Collaboration tools: How to avoid project rollout pitfalls

Companies have a wealth of options, but that doesn’t guarantee success after rollouts. Here’s what you need to understand before spending big on collaboration.

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As team collaboration gains ground in the enterprise, companies are finding a vast array of products designed to connect staff and improve productivity – from the latest group chat applications such as Slack to enterprise social networks, task management apps and video conferencing tools. Spending in the booming collaboration software market is expected to reach $49.5 billion by 2021, according to Markets and Markets, almost double the $26.7 billion spent in 2016. 

For companies, rolling out new collaboration tools can be tricky, both in terms of employee uptake and making sure productive interactions between staff actually occur. Enterprise social network deployments, for example, are often dogged by low adoption.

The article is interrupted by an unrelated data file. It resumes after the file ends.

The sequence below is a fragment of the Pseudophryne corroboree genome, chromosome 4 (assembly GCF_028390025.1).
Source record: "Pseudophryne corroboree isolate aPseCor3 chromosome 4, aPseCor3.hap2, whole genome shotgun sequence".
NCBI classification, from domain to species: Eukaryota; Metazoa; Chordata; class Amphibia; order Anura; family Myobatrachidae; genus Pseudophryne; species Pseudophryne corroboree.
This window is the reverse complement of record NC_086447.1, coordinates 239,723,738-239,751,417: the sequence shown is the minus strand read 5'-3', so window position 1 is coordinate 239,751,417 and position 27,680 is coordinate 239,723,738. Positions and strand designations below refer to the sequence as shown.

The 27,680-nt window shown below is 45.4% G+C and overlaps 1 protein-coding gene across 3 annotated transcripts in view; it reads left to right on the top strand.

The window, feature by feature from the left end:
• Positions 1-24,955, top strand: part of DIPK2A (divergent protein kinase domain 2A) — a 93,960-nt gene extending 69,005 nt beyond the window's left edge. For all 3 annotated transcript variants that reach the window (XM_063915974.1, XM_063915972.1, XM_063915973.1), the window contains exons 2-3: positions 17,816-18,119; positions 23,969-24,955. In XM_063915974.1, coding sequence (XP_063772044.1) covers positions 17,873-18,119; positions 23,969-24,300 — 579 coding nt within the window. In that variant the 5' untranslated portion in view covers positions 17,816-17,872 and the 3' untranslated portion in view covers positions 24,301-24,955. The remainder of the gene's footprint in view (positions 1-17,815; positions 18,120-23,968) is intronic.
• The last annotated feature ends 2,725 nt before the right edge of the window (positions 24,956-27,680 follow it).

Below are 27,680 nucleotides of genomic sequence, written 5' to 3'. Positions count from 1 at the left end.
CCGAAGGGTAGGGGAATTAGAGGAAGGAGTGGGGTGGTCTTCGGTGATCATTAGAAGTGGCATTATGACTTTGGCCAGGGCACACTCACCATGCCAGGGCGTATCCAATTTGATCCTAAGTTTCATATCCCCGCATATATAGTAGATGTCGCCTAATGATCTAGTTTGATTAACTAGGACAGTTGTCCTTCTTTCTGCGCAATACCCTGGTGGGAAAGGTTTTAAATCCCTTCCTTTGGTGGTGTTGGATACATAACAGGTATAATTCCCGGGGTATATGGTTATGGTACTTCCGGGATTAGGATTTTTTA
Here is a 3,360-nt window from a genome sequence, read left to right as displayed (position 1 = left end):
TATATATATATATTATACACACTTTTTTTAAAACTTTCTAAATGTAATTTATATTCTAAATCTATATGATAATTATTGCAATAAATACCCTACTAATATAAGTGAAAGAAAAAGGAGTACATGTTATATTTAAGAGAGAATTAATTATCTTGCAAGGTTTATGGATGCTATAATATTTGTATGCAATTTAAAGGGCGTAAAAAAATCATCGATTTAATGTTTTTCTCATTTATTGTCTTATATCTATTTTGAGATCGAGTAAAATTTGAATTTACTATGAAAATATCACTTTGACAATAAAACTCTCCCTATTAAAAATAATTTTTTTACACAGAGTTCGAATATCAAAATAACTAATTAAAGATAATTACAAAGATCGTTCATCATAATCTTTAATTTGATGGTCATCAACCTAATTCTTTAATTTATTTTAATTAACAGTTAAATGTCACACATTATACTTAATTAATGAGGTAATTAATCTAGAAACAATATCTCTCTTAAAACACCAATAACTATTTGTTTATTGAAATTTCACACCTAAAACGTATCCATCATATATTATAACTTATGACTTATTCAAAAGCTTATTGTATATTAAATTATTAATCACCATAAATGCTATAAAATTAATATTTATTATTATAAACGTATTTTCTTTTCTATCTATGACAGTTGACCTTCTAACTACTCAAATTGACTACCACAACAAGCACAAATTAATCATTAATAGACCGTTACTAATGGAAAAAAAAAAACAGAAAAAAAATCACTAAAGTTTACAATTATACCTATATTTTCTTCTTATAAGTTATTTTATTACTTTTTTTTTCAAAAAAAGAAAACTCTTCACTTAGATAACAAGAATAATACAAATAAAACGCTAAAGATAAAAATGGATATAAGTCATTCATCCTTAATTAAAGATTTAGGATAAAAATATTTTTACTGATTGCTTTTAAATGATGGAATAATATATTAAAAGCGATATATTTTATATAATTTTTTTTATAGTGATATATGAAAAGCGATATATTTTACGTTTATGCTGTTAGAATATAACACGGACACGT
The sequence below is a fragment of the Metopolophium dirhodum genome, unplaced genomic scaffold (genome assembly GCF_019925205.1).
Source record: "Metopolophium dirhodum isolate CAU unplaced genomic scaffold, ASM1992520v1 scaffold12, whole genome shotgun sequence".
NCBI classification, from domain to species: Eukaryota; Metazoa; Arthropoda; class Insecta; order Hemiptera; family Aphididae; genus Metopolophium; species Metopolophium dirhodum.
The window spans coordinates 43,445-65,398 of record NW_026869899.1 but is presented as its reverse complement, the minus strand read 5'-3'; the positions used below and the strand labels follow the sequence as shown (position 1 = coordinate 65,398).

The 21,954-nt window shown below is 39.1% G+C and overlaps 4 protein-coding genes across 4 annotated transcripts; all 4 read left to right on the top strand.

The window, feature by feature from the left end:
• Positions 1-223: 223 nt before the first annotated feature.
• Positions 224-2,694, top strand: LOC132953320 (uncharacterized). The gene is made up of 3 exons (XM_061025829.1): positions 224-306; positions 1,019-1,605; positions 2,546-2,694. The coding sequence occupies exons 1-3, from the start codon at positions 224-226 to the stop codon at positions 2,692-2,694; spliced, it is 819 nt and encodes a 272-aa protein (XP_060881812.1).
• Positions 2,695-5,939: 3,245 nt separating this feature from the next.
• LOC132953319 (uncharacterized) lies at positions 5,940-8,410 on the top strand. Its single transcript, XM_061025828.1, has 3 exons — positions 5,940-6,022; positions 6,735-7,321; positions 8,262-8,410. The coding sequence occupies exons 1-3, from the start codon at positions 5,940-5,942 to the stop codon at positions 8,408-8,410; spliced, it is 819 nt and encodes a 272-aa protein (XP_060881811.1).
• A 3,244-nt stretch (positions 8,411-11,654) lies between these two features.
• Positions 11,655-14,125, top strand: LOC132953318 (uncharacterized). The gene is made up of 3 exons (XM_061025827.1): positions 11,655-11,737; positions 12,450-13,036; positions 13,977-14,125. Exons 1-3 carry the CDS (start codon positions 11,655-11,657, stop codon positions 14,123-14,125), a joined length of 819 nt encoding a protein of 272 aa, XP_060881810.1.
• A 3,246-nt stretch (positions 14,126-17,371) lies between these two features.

One of the biggest mistakes companies make is rolling out software without a strong understanding of how it will used, said Carrie Basham Young, CEO at Talk Social to Me, a service provider that specializes in enterprise collaboration deployments. “The biggest failure point is when a tool is rolled out without understanding the impact that is going to have on an end user's day,” she said.

When companies push collaboration without explaining the business value and purpose for the tool, projects tend to fail, she said. An application becomes “just another place you have to check, or a place that you ignore. For me that has been the biggest continual failure over the past 10 years.

“The most important thing is going out and actually speaking with the employees that need to connect and collaborate with each other,” she said. That means understanding employees’ individual use cases, their pain points, how they want to collaborate and how they are going to connect with each other. 

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